Definition of divinize in English:


(British divinise)


[with object]
  • Make (someone) divine; deify.

    ‘this brush with death seems to have divinized her’
    • ‘Wink's project is to construct a ‘Christology from below,’ since he believes that the divinized Christ hinders human transformation.’
    • ‘It would be one in which no trace of divinity remained, either in the form of a divinized world or a divinized self.’
    • ‘And that which the icon represents or ‘makes present’ is divinized humanity - every icon necessarily contains a holy human face.’
    • ‘This ‘light’ is the divinized subjectivity of humanity, but it is the ‘prophet’ who correctly mediates this light.’
    • ‘Appreciating this re-enchants and divinizes the world.’
    • ‘The idea of being divinized, or Christed, is still a bit shocking to my Western Protestant ears, and yet it is a basic implication of the Christian gospel.’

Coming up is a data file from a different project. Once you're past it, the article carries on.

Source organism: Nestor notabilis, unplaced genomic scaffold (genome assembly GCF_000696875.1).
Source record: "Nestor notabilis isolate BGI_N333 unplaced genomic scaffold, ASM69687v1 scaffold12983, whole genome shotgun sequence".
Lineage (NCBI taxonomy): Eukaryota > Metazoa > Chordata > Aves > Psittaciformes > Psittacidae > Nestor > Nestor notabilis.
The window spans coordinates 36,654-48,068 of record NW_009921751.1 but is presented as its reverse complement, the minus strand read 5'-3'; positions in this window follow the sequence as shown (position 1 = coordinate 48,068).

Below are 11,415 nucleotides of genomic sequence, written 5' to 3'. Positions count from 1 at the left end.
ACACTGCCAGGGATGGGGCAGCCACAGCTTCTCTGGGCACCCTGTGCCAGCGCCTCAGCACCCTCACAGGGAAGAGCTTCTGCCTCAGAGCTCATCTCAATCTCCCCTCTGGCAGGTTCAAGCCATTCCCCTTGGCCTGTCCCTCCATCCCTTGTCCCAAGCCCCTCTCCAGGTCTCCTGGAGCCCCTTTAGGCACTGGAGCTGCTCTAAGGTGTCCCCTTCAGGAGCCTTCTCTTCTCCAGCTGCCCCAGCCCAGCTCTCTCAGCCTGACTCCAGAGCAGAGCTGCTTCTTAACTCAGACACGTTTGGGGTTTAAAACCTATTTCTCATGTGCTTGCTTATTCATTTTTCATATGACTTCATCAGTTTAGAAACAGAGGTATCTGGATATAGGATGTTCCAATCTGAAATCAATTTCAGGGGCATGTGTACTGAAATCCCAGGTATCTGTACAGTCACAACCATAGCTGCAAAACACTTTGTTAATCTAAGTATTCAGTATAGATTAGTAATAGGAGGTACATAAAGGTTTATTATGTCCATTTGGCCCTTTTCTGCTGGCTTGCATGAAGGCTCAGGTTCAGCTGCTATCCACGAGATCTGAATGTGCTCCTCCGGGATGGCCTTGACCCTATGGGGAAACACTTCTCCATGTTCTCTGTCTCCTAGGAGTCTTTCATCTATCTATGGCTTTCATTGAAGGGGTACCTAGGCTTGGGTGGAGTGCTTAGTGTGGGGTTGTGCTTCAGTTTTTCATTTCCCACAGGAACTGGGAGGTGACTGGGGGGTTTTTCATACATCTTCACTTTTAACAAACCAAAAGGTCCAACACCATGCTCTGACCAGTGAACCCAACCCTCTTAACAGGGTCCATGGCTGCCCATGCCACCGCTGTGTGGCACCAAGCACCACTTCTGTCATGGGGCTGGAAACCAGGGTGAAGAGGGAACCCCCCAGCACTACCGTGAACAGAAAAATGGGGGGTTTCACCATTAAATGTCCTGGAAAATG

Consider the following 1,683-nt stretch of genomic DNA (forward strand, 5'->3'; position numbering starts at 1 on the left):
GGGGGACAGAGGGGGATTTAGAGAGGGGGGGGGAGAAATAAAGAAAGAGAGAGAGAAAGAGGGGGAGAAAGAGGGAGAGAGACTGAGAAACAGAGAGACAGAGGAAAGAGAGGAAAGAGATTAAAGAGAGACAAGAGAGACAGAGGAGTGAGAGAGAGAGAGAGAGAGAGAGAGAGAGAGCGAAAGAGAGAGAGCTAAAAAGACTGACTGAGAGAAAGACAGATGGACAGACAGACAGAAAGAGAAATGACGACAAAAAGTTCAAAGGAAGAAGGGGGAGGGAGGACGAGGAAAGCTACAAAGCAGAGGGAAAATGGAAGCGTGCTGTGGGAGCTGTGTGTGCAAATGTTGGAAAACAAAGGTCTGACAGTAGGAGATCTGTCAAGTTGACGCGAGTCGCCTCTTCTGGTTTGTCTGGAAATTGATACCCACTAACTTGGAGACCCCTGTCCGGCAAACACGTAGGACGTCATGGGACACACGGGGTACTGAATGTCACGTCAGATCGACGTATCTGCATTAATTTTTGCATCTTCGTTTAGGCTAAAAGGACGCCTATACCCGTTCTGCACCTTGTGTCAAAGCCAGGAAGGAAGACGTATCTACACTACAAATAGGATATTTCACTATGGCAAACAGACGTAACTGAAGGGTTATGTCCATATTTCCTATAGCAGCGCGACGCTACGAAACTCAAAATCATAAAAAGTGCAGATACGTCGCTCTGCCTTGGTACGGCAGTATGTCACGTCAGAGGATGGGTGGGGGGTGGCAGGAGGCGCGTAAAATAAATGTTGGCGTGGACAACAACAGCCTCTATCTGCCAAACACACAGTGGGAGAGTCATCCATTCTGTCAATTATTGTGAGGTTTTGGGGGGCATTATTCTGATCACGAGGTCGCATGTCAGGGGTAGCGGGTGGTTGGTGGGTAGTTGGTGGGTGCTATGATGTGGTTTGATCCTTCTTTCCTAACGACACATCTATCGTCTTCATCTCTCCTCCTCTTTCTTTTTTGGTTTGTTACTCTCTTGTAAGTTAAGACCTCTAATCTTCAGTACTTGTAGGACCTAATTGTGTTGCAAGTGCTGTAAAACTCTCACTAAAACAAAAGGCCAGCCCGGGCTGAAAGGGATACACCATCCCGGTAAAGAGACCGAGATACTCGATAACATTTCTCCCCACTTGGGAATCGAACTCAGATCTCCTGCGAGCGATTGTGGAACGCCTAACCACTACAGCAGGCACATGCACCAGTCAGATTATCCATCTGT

• ‘Though humans are ‘a little lower than angels,’ our destiny is to be divinized in Christ and raised above even the angels.’
    • ‘Eyes and ears are means through which God can divinize the human.’
    • ‘This is quite different from a view of theosis wherein the divine agent divinizes, transforms, the human agent!’
    • ‘We are divinized, given nothing other than God's own life in the crucified one, a paradox we must remain in rather than reject or attempt to resolve.’
    • ‘The prophetic critique of primal Canaanite religion had the effect of desacralizing nature and divinizing morality.’
    • ‘Its fruit is the acquisition of the virtues, divinising love and the joy which cannot be severed from these.’
    • ‘Still, human transcendentality is imminently borne and fulfilled by this divinizing ‘self-communication of God’ in history.’
    • ‘How shall we accomplish this divinizing task in our preaching?’
    • ‘Only that which leads to the divinizing union of God and humankind is depicted, and only through methods that facilitate this divinization.’
    worship, revere, venerate, reverence, hold sacred, pay homage to, extol, exalt, adore
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Mid 17th century: from French diviniser, from divin ‘divine’.